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Beckham sends one to the seats in the first

CHICAGO -- A great deal of dark clouds and gray skies would have to be traveled through in order to find silver linings from Minnesota's 9-2 thumping of the White Sox on Tuesday night at U.S. Cellular Field.

Zach Stewart, who was called into relief when starter Gavin Floyd was knocked from the game in the fourth inning, allowed just one hit and struck out three over a career-high 3 1/3 innings. Will Ohman also threw two perfect innings, as the Twins (15-27) had exactly one baserunner after a five-run fourth.

Orlando Hudson made his White Sox debut and his Major League debut at third base in the eighth inning, when manager Robin Ventura employed wholesale changes, and handled Jamey Carroll's grounder cleanly with the help of Paul Konerko's stretch at first. Hudson also singled and scored a run in the ninth.

Konerko returned to the lineup with two hits and an RBI after almost three games of inactivity brought about by being hit in the left side of the face by a Jeff Samardzija pitch in the third inning Friday at Wrigley Field. Gordon Beckham also homered for the third time in four games.

All nice moments for the White Sox (21-22). But in their quest for a season-best fifth straight win, this performance would be pretty much classified as a complete debacle.

Just ask Ventura, who showed a rare bit of outward frustration following the loss.

"We just got kicked today. We got our [expletive] kicked," Ventura said. "And that's it. You just come back tomorrow. It was all the way around."

Momentum built up by the White Sox during a highly-charged three-game weekend sweep of the Cubs at Wrigley Field evaporated almost as soon as Floyd took the mound. And that statement is meant as no disrespect to the White Sox right-hander, who entered with a respectable 3.44 ERA.

It was more about Floyd and the opponent he was facing.

Since Aug. 31, 2009, Floyd (3-5) has an 0-8 record and 8.96 ERA against the Twins. He allowed nine runs on eight hits over 3 1/3 innings, becoming the first White Sox pitcher to lose eight straight starts to one team since Tommy Thomas dropped eight in a row against the Yankees from 1926-28.

Floyd allowed the nine runs in under four innings. White Sox pitchers as a staff gave up seven runs in their previous four games. These struggles came one start after the Angels put up seven runs on 10 hits against Floyd over six innings, but Floyd couldn't pinpoint his problems against Minnesota or during his last two trips to the mound.

"I guess I've got to figure that out. They have a good plan against me, apparently. So I got to change that and try to get them next time," said Floyd, who threw 88 pitches and watched his ERA climb to 4.66. "I wish I could pinpoint certain things. Maybe command of offspeed [pitches]. I wasn't commanding things. It was sporadic rather than all the time."

"Got it up, they got hit and it just kept happening," said Ventura of Floyd. "He didn't have it today. It's just one of those games."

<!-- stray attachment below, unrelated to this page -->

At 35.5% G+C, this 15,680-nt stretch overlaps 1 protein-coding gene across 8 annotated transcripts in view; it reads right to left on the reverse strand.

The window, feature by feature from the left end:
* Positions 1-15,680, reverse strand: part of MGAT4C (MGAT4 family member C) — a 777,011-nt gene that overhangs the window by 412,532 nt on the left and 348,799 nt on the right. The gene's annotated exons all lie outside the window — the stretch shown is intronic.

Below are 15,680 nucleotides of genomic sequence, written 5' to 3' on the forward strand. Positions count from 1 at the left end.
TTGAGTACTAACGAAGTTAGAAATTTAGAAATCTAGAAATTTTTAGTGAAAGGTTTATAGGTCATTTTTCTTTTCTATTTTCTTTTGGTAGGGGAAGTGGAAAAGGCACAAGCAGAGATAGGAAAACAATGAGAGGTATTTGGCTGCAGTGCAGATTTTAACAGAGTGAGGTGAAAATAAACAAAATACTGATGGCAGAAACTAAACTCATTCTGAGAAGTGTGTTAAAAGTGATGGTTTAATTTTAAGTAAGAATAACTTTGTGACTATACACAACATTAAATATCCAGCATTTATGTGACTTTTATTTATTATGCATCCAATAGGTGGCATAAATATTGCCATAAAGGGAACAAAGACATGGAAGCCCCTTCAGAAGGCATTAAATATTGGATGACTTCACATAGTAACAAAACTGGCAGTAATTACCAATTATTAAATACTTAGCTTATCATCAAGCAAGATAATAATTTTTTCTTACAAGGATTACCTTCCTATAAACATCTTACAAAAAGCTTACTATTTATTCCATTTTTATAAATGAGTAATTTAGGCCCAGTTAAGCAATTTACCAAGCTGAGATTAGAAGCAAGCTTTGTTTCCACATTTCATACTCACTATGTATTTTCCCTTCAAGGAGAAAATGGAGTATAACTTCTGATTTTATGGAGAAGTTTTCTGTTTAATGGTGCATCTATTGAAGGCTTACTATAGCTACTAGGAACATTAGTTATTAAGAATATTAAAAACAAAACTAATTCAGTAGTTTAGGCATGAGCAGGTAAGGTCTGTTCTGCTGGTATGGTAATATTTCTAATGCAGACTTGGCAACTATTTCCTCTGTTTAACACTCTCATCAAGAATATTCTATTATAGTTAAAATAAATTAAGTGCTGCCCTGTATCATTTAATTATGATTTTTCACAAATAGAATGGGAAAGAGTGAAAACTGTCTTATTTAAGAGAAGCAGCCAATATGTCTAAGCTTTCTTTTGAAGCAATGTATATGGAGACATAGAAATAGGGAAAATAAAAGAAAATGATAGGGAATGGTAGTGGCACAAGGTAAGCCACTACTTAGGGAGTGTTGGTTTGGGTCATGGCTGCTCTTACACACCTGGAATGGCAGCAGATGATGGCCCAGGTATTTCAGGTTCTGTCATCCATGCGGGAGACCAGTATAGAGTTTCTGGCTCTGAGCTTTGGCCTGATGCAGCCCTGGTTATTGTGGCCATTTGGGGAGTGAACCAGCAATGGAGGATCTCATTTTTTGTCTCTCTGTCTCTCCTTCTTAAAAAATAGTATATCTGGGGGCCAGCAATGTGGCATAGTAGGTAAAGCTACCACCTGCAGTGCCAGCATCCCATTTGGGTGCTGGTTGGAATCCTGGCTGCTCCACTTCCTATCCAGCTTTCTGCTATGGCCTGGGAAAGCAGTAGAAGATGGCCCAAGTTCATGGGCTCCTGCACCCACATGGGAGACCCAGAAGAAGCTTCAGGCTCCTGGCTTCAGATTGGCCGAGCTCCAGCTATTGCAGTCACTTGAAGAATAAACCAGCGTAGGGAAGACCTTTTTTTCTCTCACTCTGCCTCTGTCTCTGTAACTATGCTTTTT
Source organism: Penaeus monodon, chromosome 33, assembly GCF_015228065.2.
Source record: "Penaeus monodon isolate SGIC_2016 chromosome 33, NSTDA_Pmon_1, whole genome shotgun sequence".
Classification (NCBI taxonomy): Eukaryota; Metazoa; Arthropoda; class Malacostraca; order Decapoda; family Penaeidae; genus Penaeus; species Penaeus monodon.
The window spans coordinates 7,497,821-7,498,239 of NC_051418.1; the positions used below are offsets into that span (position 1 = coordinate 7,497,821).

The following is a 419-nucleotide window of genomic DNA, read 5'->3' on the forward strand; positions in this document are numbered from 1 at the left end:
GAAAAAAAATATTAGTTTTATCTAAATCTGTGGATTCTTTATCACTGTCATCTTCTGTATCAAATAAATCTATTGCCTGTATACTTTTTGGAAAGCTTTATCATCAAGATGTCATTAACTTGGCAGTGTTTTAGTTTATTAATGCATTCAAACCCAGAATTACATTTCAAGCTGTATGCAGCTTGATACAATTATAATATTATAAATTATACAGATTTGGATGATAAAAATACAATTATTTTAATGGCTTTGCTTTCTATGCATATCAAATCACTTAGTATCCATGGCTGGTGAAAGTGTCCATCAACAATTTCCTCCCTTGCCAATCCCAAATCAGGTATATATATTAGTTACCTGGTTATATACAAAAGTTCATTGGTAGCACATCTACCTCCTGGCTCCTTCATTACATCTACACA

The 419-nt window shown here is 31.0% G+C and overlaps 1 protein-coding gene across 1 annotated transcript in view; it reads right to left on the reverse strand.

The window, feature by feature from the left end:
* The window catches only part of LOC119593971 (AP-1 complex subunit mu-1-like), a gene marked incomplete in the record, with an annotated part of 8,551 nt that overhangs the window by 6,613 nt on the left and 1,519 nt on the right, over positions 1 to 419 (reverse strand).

Minnesota's four runs in the second and five more in the fourth stood as more than enough support for P.J. Walters (2-1) and his complete-game five-hitter. Alexi Casilla doubled home two and Carroll and Denard Span added run-scoring singles in that second inning, while Josh Willingham singled home two and Justin Morneau launched a three-run homer with two outs to account for the five-run fourth.

Walters allowed a harmless run in the ninth, but the White Sox needed those final six hitters just to push the right-hander's pitch count over 100 for the night. After Konerko's two-out double in the first, the White Sox didn't get another hit until Konerko's one-out single in the seventh. Walters fanned eight overall, striking out Dayan Viciedo, Alexei Ramirez, Eduardo Escobar and Alejandro De Aza in the eighth and the ninth on just 14 total pitches.

"He changed speeds, was able to spin the ball over, use some changeups, sinkers," said Twins manager Ron Gardenhire of Walters. "We gave him a nice lead and he did what a pitcher is supposed to do with it and ate up a whole ballgame's worth of innings."

Tuesday marked the end of a tough period overall for the White Sox, with the organization paying final respects to colleague and friend Kevin Hickey at his funeral earlier in the day. Hickey, an immensely popular pregame instructor for the White Sox since 2004, passed away at the age of 56.

As Ventura pointed out, the team has been dealing with Hickey's situation since he was found unresponsive in a Texas hotel room on April 5 but had been able to put it aside temporarily when they played. Maybe the finality of the situation, coupled with a potential post-Cubs letdown, contributed to the forgettable series-opening setback.

"There was a lot of mental energy burned today before we got here with that ordeal," said Konerko, whose team slipped 3 1/2 games behind the Indians in the American League Central after Cleveland's victory over Detroit. "But I thought we did the best we could. It just wasn't there tonight.

"The way I look at it is we came in to win the series and if we win tomorrow, momentum comes to us and then we can come out Thursday and win that game and then we'll have the series and can move on. It was just a tough day all the way around."

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